Skogul - generic metric/data collector
Skogul is a generic tool for moving metric data around. It can serve as a collector of data, but is primarily designed to be a framework for building bridges between data collectors and storage engines.
This repository contains the Skogul library/package, and
which parses a JSON-config to set up Skogul.
A copy of the auto-generated manual for skogul is also provided, which is
aimed at end-users. See
Table of contents
You need to install a recent/decent version of Go. Either from your favorite Linux distro, or through https://golang.org/dl/ .
skogul, including cloning:
$ git clone https://github.com/telenornms/skogul (...) $ cd skogul/cmd/skogul $ go build $ # (No output from go build is good)
Alternatively, you can use
go install instead of
go build to
$GOPATH/bin, which is typically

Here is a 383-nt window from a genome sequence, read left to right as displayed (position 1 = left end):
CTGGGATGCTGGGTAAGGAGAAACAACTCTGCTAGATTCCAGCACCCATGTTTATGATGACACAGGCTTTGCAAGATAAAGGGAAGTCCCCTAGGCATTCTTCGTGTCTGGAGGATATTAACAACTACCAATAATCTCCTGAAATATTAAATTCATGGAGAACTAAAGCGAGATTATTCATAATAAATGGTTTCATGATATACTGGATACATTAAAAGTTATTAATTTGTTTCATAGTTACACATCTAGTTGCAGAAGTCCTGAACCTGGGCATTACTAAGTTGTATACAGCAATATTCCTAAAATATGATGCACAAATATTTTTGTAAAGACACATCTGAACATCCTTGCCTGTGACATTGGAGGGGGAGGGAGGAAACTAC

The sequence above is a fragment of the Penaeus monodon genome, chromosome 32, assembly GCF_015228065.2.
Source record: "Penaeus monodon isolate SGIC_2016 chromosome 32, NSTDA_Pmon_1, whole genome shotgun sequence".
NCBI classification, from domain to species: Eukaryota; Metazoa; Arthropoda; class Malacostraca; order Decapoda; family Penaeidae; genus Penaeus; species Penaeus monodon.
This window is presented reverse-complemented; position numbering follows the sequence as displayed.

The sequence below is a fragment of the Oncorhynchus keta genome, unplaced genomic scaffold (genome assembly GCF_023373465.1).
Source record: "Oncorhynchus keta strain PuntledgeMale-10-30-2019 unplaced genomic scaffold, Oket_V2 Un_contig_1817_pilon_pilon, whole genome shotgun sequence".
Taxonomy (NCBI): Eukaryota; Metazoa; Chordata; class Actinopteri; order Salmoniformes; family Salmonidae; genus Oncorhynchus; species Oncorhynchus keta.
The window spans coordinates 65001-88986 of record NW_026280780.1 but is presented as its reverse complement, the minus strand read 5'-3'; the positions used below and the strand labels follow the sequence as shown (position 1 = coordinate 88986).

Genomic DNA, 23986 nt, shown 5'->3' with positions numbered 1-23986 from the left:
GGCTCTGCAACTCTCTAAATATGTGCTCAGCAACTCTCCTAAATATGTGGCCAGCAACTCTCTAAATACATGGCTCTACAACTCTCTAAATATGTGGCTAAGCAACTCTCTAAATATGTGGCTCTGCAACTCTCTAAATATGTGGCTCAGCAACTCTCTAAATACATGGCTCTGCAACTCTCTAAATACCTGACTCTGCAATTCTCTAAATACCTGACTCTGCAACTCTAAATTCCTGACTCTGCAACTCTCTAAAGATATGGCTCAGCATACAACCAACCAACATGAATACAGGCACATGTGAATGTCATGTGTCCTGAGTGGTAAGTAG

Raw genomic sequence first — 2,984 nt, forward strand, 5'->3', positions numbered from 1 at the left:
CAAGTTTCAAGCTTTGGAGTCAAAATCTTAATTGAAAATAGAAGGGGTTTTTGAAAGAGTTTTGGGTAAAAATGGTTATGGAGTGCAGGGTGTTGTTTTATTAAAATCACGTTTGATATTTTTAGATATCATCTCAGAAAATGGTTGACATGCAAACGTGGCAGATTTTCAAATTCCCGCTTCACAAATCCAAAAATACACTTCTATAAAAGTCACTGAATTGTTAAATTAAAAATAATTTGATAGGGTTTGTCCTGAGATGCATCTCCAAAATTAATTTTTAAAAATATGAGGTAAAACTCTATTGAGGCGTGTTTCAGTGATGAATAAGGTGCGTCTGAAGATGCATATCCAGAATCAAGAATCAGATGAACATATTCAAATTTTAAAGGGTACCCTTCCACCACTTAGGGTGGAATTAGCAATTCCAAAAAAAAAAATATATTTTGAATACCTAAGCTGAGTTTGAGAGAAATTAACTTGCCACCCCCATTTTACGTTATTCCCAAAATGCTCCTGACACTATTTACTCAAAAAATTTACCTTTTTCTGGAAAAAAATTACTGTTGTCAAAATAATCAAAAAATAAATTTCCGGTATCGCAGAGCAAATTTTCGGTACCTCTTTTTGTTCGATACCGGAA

To use the locally imported/vendored packages instead of downloading them directly, e.g. if a system does not have direct internet access or you wish to take a local copy of the code in its entirety, including dependencies. First make a vendored copy on an internet-attached computer - checksums in the repo will be verified:
$ cd skogul $ go mod vendor $ ( skogul/vendor is now populated after a while )
Copy repo/directory to relevant computer, then run:
$ cd skogul/cmd/skogul $ go build -mod vendor $
go install -mod vendor)
Skogul is written to solve a myriad of issues that typically arise when dealing with metric data and complex systems. It can be used for very simple setups, and expanded to large, multi-datacenter infrastructures with a mixture of new and old systems attached to it.
To accomplish this, you set up chains that define how data is received, how it is treated, where it goes and what happens if something goes wrong.
A Skogul chain is built from one or more independent receivers which receive data and pass it on to a sender. A sender can either transmit data to an external source (including an other Skogul instance), or add some internal routing logic before passing it on to one or more other senders.